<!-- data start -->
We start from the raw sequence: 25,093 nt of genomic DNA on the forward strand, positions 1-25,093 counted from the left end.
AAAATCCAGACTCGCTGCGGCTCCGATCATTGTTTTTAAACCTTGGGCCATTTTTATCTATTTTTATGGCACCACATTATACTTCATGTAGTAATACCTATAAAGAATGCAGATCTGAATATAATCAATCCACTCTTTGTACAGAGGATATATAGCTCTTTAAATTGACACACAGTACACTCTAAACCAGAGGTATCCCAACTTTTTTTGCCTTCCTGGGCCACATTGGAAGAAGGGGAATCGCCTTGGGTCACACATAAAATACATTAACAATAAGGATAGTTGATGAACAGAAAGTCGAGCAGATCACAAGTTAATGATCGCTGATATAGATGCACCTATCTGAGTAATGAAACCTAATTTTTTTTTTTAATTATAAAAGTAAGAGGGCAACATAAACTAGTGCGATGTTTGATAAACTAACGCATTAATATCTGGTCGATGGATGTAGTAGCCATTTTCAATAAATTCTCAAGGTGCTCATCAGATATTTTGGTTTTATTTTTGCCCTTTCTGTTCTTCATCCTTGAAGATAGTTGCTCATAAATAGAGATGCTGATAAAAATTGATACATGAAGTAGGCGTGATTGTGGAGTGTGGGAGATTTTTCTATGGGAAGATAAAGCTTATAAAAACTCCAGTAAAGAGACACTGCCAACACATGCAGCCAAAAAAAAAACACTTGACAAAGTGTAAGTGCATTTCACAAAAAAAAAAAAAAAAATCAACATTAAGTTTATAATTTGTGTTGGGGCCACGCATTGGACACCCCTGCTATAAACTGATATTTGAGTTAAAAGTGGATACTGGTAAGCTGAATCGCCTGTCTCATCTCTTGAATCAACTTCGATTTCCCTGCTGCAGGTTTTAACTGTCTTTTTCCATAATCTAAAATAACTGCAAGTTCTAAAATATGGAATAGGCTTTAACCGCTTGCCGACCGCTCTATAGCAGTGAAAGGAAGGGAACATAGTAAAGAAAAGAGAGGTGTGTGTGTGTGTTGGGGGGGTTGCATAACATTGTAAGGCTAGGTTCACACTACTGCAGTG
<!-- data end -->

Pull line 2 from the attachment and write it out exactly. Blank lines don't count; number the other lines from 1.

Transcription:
AAAATCCAGACTCGCTGCGGCTCCGATCATTGTTTTTAAACCTTGGGCCATTTTTATCTATTTTTATGGCACCACATTATACTTCATGTAGTAATACCTATAAAGAATGCAGATCTGAATATAATCAATCCACTCTTTGTACAGAGGATATATAGCTCTTTAAATTGACACACAGTACACTCTAAACCAGAGGTATCCCAACTTTTTTTGCCTTCCTGGGCCACATTGGAAGAAGGGGAATCGCCTTGGGTCACACATAAAATACATTAACAATAAGGATAGTTGATGAACAGAAAGTCGAGCAGATCACAAGTTAATGATCGCTGATATAGATGCACCTATCTGAGTAATGAAACCTAATTTTTTTTTTTAATTATAAAAGTAAGAGGGCAACATAAACTAGTGCGATGTTTGATAAACTAACGCATTAATATCTGGTCGATGGATGTAGTAGCCATTTTCAATAAATTCTCAAGGTGCTCATCAGATATTTTGGTTTTATTTTTGCCCTTTCTGTTCTTCATCCTTGAAGATAGTTGCTCATAAATAGAGATGCTGATAAAAATTGATACATGAAGTAGGCGTGATTGTGGAGTGTGGGAGATTTTTCTATGGGAAGATAAAGCTTATAAAAACTCCAGTAAAGAGACACTGCCAACACATGCAGCCAAAAAAAAAACACTTGACAAAGTGTAAGTGCATTTCACAAAAAAAAAAAAAAAAATCAACATTAAGTTTATAATTTGTGTTGGGGCCACGCATTGGACACCCCTGCTATAAACTGATATTTGAGTTAAAAGTGGATACTGGTAAGCTGAATCGCCTGTCTCATCTCTTGAATCAACTTCGATTTCCCTGCTGCAGGTTTTAACTGTCTTTTTCCATAATCTAAAATAACTGCAAGTTCTAAAATATGGAATAGGCTTTAACCGCTTGCCGACCGCTCTATAGCAGTGAAAGGAAGGGAACATAGTAAAGAAAAGAGAGGTGTGTGTGTGTGTTGGGGGGGTTGCATAACATTGTAAGGCTAGGTTCACACTACTGCAGTG